April 26 – rock, PAPER, scissors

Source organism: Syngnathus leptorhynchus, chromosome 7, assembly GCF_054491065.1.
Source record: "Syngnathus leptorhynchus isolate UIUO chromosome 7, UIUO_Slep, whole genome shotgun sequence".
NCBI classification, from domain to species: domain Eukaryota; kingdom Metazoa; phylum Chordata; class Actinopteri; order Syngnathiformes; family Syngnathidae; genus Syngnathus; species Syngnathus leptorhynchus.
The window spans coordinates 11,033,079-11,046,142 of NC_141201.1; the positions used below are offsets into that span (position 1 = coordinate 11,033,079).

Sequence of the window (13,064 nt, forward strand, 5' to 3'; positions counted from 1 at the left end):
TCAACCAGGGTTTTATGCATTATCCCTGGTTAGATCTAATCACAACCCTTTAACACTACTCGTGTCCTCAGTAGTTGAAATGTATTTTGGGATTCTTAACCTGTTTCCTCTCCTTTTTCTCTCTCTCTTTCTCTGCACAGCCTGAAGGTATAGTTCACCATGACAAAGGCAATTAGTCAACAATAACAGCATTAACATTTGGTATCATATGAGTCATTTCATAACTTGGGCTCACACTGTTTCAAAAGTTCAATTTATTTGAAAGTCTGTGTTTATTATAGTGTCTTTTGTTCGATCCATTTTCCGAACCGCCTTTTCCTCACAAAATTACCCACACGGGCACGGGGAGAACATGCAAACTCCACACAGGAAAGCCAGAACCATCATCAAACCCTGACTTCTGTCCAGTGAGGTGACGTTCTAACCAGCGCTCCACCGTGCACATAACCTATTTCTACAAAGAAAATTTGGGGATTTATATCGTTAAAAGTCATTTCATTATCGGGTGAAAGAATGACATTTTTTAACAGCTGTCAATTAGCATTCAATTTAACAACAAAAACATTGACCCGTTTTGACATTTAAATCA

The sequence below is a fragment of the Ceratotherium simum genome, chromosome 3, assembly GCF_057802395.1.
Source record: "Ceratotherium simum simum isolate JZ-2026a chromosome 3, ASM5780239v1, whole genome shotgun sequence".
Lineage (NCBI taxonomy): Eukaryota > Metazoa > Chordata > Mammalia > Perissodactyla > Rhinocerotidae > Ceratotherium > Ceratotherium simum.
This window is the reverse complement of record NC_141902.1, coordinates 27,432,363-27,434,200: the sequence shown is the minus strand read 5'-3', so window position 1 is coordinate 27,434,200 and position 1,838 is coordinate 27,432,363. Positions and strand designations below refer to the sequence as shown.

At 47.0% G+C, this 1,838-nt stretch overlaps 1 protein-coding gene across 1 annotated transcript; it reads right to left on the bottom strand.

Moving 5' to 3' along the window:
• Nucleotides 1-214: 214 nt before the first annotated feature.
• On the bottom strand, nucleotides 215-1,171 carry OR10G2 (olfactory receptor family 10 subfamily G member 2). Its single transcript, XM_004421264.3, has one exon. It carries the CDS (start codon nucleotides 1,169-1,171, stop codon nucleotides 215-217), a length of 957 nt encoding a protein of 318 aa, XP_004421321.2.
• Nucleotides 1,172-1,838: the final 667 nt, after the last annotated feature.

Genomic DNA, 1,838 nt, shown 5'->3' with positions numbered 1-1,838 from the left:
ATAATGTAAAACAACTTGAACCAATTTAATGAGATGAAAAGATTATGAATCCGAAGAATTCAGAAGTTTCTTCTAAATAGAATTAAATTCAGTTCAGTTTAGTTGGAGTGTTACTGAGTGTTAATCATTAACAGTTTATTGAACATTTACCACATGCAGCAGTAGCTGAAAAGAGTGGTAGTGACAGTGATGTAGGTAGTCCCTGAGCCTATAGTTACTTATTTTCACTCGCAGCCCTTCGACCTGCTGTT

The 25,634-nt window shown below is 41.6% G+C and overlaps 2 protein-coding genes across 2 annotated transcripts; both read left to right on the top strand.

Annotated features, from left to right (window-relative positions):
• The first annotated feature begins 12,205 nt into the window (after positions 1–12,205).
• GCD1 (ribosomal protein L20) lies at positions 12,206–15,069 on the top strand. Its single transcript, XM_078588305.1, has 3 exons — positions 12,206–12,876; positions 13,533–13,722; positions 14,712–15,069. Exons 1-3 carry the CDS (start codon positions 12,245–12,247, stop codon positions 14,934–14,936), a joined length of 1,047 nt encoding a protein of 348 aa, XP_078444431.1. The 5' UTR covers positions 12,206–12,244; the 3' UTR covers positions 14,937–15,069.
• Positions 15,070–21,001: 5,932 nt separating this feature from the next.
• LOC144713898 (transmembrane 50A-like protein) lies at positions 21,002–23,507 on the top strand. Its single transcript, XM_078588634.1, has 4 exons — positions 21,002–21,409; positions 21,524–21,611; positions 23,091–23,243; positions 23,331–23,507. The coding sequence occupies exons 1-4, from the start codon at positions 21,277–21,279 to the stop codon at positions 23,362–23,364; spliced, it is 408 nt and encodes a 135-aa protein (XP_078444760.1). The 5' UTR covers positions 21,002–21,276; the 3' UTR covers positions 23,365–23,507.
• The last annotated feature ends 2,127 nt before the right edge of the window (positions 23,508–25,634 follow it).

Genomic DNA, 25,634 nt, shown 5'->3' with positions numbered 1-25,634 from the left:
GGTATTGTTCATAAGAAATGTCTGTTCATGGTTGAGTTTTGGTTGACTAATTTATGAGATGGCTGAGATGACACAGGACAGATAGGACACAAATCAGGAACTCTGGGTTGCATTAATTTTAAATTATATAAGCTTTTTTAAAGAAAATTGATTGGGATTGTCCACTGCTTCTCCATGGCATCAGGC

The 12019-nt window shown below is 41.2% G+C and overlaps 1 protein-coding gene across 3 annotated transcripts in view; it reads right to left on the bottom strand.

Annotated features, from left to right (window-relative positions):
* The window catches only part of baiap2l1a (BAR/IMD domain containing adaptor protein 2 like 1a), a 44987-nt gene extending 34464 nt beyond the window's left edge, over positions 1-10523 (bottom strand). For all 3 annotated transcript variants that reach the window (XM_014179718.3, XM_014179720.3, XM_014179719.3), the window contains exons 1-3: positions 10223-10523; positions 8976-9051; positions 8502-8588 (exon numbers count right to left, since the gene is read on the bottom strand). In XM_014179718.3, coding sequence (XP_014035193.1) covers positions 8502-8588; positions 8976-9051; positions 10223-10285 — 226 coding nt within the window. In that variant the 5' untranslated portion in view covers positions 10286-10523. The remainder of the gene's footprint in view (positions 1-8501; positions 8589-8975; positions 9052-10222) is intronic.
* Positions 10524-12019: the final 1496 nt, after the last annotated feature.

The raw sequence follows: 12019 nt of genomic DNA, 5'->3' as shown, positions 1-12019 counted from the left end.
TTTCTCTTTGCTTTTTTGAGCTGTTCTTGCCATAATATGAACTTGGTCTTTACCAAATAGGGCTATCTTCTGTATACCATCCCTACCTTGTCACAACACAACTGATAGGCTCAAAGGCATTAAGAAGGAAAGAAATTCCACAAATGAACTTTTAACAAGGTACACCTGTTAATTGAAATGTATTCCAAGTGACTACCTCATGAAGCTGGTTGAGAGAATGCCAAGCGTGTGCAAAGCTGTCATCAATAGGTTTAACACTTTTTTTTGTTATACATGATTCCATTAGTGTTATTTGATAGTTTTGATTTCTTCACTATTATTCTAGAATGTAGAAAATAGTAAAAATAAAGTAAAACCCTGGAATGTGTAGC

276/365 – people to thank who have had an impact on me.  Straight out of high school, I entered UBC in the Commerce program.  I didn’t know what I wanted to do with my life – I had an inkling but it wasn’t fleshed out – so Commerce offered a door that would lead to many other doors.  The entire program was theoretical and one did analyses of various problems or led discussions or worked on case studies but not once did we have to write a paper.  As well, I did not have to write a formal research (or otherwise) paper in high school English.  In my second year of Commerce with all my electives being in the Arts (the “ologies” as I like to call them), I was tasked with writing a paper in my Psychology 200 (and some odd number) course.   Paper?  I had no clue what that meant.  I read the outline of what was required and got the research material and decided to go ahead and write this paper.  Not thinking much about it, I submitted it with a smug satisfaction that this Arts stuff is way easier than Commerce.  I received that paper (I’m sure marked by a Teaching Assistant (TA)) with all sorts of red marks – yes, red marks outlining my flawed arguments, my grammatical structure weaknesses, my errors in proper formatting – basically every error a high school student would have made.  Needless to say, I also received a failing grade.  Yes, university was a rude awakening for me as a year earlier, I had failed 3 courses and now here I was failing papers.  I went and talked to the professor who obviously didn’t read my paper but gave me advice on how to write future papers and who to talk with about such tasks.  Being the keener that I am, I paid serious attention and learned how to write a proper research paper.  This is something I wished I had learned how to do let alone correctly but at all back in high school or first year university.  I am very grateful for having taken the course and having that TA make all sorts of corrections as I could have gone through Commerce without taking any electives outside the program and never learned how to write.  I am further grateful as most of my Masters’ program required the writing and submission of numerous papers and failing a paper in my 40s would have been much tougher to take than failing a paper at 19/20.  Because of that TA, I make, yes make, my Psychology 12 students write a paper so they have the experience under their belt regardless of whether they pursue further education.  Thank you TA not only from me but the trickle down effect it had on my own students – developing such an important skill.

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